It further appears that the method of payment and the amount of supervision customarily exercised over miners doing the type of work here involved vary. Miner testified that he had been engaged in mining "off and on since 1904"; that it is not customary for the foreman or the employer to constantly supervise the work; that "they give you general instructions and you go ahead with it. . . . I work week in and week out and never see bosses"; that on this job general directions were sufficient to enable him and Casey to do the tunneling. Both Miner and Casey testified that it was customary to pay for this type of work either by day or by foot, but usually the latter method was employed. Mr. Brown, who, it appears, was acquainted with mining customs in the vicinity, testified that "on large mines they let contracts, they generally guarantee on so much a foot — I mean guarantee on so much a day, or the work is very closely supervised on contracts. That is around little larger properties. There is no set rule that I can see." When questioned as to whether petitioners "would have a right" to "come out and supervise the work" of Casey and Miner, Brown stated, "Well, it was on their property. I imagine they could have a right to go and see whether the tunnel was a proper size or something like that, or running the right direction."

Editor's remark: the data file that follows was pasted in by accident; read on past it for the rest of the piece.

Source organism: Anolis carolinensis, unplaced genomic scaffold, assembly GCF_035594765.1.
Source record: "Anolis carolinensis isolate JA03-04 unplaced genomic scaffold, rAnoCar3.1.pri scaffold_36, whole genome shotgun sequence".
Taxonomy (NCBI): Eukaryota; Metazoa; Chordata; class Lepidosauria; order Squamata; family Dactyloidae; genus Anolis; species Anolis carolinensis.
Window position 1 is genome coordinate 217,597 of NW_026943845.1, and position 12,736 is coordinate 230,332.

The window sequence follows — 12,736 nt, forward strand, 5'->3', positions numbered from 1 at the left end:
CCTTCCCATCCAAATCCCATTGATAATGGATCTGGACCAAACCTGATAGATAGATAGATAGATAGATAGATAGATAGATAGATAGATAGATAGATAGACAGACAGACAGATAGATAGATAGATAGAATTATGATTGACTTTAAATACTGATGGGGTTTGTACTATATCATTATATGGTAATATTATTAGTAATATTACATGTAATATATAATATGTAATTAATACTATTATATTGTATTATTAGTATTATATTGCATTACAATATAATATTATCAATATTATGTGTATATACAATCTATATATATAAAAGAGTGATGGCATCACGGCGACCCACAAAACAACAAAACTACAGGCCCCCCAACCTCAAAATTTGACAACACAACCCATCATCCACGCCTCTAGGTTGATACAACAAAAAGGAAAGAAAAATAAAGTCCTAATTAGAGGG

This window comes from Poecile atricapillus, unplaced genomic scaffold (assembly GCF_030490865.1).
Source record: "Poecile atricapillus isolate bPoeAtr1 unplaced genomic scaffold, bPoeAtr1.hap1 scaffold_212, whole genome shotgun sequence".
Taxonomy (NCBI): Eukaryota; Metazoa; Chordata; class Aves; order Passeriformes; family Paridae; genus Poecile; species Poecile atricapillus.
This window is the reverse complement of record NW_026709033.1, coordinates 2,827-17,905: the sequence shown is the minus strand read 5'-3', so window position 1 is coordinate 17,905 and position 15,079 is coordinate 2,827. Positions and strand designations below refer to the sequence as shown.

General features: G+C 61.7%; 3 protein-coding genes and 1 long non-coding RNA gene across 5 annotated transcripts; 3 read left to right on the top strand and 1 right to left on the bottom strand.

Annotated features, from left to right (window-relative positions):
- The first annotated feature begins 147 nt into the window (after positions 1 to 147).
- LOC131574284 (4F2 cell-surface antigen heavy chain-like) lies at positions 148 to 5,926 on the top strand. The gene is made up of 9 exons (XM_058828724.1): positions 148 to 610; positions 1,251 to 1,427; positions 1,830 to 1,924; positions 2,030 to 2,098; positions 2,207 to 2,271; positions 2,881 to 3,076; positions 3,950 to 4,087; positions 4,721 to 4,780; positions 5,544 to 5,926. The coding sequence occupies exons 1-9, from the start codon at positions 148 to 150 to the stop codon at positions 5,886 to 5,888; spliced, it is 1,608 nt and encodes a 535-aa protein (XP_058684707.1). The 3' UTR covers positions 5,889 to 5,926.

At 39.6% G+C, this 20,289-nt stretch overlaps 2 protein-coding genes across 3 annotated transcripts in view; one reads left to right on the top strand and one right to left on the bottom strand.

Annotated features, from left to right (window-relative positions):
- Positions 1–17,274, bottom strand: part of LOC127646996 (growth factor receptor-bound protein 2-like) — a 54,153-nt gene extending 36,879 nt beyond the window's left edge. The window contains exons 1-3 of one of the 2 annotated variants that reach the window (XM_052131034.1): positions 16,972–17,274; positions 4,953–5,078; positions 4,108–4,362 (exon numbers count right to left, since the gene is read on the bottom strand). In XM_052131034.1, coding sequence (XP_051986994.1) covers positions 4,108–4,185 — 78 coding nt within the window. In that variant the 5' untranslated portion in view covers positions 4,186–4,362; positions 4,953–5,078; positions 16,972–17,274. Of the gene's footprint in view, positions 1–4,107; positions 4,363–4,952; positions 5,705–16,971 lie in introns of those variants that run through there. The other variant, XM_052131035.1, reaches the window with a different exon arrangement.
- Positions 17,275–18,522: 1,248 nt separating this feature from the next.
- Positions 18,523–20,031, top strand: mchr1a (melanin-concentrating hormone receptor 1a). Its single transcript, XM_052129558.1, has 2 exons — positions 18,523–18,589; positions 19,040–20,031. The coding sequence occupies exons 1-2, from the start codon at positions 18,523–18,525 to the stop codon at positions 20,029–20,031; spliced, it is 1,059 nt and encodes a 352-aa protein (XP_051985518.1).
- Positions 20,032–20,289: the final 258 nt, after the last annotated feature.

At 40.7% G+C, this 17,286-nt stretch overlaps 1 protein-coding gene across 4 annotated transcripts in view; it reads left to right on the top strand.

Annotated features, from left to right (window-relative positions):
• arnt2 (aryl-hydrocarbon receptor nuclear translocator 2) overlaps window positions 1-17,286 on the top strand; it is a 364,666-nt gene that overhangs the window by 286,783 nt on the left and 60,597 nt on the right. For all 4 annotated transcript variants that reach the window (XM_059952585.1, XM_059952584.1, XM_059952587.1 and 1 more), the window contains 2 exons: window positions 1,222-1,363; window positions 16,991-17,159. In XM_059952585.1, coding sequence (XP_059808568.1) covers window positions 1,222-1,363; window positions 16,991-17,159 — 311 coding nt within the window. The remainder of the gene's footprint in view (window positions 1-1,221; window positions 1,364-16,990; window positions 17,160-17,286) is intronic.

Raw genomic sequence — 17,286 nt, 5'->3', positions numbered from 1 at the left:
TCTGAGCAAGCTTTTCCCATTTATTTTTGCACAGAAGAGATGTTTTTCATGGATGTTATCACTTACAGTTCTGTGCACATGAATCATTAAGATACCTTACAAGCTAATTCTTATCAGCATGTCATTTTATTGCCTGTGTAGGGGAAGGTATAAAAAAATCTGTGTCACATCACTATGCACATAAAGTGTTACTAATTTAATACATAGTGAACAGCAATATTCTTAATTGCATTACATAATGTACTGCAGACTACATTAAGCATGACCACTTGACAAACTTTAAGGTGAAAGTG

The rules for determining whether one rendering service to an employer is an employee or an independent contractor may be summarized as follows: An independent contractor is one who renders service in the course of an independent employment or occupation, following his employer's desires only in the results of the work, and not the means whereby it is to be accomplished, whereas the relationship of employer and employee exists whenever the employer retains the right to control or direct how the work shall be done as well as the result to be accomplished.  One means of ascertaining whether or not the right to control exists is the determination of whether, if instructions were given, they would have to be obeyed. [3a] A strong factor tending to show the relationship of an employee is the employer's right to terminate the work at his pleasure.  Neither the manner of payment nor the choosing by the employee of his own hours of work is conclusive of the relationship. (See Burlingham v. Gray (1943), 22 Cal.2d 87, 99-100 [ 137 P.2d 9].) [3b] The right to immediately discharge involves the right of control. ( Hillen v. Industrial Acc. Com. (1926), 199 Cal. 577, 582 [ 250 P. 570].)  "Where there is shown no express agreement as to the right of the claimed employer to control the mode and manner of doing the work, the existence or nonexistence of the right must be determined by reasonable inferences drawn from the circumstances shown," and is a question of mixed law and fact to be resolved initially by the commission. (See Burlingham v. Gray, supra, at pp. 99-100; Hillen v. Industrial Acc. Com., supra, at p. 580; Murray v. Industrial Acc. Com. (1932), 216 Cal. 340, 345 [ 14 P.2d 301].) Relative to the right of a workman to discontinue his services it was stated in Los Flores S. Dist. v. Industrial Acc. Com. (1936), 13 Cal.App.2d 180, 183 [ 56 P.2d 581], that "An employee may quit, but an independent contractor is legally obligated to complete his contract."